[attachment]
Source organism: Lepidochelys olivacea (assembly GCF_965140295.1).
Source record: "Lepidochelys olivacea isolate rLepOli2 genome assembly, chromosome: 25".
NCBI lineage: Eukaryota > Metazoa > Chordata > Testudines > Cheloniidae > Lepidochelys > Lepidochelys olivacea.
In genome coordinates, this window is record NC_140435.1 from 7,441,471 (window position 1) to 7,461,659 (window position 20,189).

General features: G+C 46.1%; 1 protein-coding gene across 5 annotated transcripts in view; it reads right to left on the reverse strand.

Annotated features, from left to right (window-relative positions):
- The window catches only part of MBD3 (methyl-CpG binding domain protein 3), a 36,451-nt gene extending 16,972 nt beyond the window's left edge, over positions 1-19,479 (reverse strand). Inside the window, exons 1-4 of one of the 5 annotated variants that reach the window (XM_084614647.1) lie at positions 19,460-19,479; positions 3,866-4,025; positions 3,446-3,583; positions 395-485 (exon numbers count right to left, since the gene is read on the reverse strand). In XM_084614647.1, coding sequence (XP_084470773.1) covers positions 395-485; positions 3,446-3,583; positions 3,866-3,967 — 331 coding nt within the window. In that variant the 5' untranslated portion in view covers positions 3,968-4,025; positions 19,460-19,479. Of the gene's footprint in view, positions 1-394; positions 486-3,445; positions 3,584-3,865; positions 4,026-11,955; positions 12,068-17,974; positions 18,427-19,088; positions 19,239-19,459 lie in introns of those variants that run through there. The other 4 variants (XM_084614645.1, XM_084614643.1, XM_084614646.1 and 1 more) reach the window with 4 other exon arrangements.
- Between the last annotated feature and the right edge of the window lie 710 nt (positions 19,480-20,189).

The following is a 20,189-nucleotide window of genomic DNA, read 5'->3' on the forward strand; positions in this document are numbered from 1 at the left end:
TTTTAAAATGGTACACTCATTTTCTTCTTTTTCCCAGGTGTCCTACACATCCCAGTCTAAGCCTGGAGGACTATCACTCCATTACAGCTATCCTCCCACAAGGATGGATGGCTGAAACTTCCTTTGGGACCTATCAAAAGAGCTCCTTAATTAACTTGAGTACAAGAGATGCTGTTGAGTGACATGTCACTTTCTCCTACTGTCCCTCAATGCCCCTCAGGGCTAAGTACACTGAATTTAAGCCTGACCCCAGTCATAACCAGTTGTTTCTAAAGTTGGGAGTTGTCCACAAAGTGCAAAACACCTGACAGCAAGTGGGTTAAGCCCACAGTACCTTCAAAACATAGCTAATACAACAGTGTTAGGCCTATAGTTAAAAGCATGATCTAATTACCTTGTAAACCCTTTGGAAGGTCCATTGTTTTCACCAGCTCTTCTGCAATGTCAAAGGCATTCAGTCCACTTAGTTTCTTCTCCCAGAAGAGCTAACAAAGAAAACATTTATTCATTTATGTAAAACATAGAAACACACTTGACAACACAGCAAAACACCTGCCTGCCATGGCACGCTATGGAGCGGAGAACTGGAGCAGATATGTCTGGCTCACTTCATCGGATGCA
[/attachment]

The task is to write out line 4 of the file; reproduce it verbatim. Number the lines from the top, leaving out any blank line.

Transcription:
In genome coordinates, this window is record NC_140435.1 from 7,441,471 (window position 1) to 7,461,659 (window position 20,189).